Cliterati in Mongolia 202

Posted by: ming

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I'm sitting in Cafe Nayra, another old favorite haunt for weekend writing, a little orange building where I've met many a backpacker. The shy boy who works here recognized me from when I used to frequent the place and seemed glad to see me. A child is here, begging, and some of my favorite prints of the Ecuadorian painter Guayasimin adorn the walls, including the 6th "Mother Holding Child," while Nina Simone plays in the background.

"I live a very European life here in Ulaanbaatar," Dashnyam told me yesterday with a smile. We were in his gorgeous apartment, which constitutes the top floor and attic of the same building whose middle two floors house the Mongolian Academy of Traditions, of which Dashnyam is President. I hadn't eaten yet that day and he fried up some rice with eggs and meat for me, insisting that I take three shots of whiskey along with the coffee I asked for to alleviate the lingering jet lag headache. I'd wanted to talk about PEN with him and Chilaajav, head of the Mongolian Writer's Union, but Chilaajav was off at his other, paying job as, you know, president of Mongolia's National Broadcasting network being busy and important, and besides, I forgot that with these guys one isn't allowed to get down to business without some visiting first. Dashnyam's wife is in Seoul for the arrival of their latest grandchild, and all was quiet and still and polished in the house, down to the hanging mobile of wooden birds near the staircase. The way Dashnyam walks with me is endearing and a little odd: he puts his hand on top of my wrist and pulls forward to direct me. Tumen Ulzii, the exiled Inner Mongolian writer I worked with last year, is my Mongolian dad, and Dashnyam my Mongolian grandfather. It was in the large conference room adorned with bright paintings of the Mongolian steppe at the Academy where we had the first public meeting about PEN in December of 2007 and the writers present passed round the copy of the PEN charter I brought and signed it. It's another, larger, longer step altogether for Mongolian writers to go from signing a document for a PEN center and working together to create one, but it was an important start. Now the middle of the conference table is a nest of books: Dashnyam's workstation as he culls entries for a Mongolian short story anthology. Altai's book is in front of me. I just finished the first round of editing a story about an old woman whose soul is tied to a portrait of herself in younger days. If I could live any life, I think today, it would be doing this. Going to developing countries, meeting and connecting writers, and contributing to intercultural exchange and development work by bringing good translations of world languages into the English-speaking world. Perhaps I'll send an introductory email to different development organizations offering my services--literary translation must be at the top of their list of priorities these days! Seriously, though, omg. Does it feel good to be using my admittedly narrow skill set to do something tangibly good for someone else. And hey, an introductory email to World Wildlife Fund-affiliated offices around the world is what had me being paid to come to Siberia and do freelance editing work for a sustainable forestry NGO when I was 18, so you never know.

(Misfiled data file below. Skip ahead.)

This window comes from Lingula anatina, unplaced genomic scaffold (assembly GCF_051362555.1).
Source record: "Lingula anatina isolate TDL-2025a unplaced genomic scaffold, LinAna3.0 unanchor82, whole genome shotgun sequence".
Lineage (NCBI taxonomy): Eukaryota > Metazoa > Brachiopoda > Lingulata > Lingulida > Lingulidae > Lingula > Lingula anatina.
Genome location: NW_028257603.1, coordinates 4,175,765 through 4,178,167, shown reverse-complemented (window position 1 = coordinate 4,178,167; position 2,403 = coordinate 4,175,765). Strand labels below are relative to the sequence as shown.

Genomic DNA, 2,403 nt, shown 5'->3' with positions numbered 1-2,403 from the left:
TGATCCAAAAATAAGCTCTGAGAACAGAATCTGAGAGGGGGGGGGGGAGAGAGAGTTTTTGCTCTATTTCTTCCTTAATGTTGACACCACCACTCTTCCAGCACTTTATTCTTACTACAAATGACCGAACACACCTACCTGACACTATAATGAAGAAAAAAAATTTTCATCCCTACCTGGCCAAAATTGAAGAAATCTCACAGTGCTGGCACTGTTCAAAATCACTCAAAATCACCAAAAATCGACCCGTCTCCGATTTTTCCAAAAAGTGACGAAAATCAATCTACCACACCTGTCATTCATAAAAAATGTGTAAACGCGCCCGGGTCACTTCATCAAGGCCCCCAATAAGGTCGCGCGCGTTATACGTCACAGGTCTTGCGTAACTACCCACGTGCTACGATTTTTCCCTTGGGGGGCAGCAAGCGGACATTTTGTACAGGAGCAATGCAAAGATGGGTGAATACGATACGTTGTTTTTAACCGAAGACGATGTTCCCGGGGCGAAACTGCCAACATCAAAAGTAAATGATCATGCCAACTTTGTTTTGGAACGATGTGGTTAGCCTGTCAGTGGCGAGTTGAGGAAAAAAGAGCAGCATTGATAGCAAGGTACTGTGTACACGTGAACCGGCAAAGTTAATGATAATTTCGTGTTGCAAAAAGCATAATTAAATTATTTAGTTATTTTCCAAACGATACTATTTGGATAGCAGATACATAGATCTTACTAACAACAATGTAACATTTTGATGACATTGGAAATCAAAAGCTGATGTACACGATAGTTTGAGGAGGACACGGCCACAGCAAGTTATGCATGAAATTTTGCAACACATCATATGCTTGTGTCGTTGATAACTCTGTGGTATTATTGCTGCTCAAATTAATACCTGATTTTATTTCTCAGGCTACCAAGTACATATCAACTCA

The child who was in here earlier was unusually quiet. During my year here I met many expats who work with Ulaanbaatar's street children, and one of them was a Peace Corps volunteer who handed them card with the names of shelters instead of money. While working for Mobile Libris as an event bookseller over this winter in NYC, I sold Paul Singer's new book, "The Life You Can Save: Acting Now to End World Poverty," at a lecture he gave at All Souls Church on the upper east side. The book mentions Paul Farmer, and Tracy Kidder's description of Farmer's angst over the idea that he could love his own child more than any child.

Mobicom, Mongolia's premier cell phone company, sent me a text message I *think* I understand. The cell phone is The Asia Foundation officer Davaa's, and his daughter Poshko texted that she got 100% on a quiz. Eggii, TAF's executive administrator, was reluctant to let me take the charger home; he wants me to charge it every morning at The Asia Foundation, where he takes off his shoes to watch basketball online and eat cup'o'noodles occasionally but still reserves the right to shake a finger at me if I get there after 9am. Outside it's 34 degrees, the snow falls steadily, and my homeland of Santa Barbara county burns.
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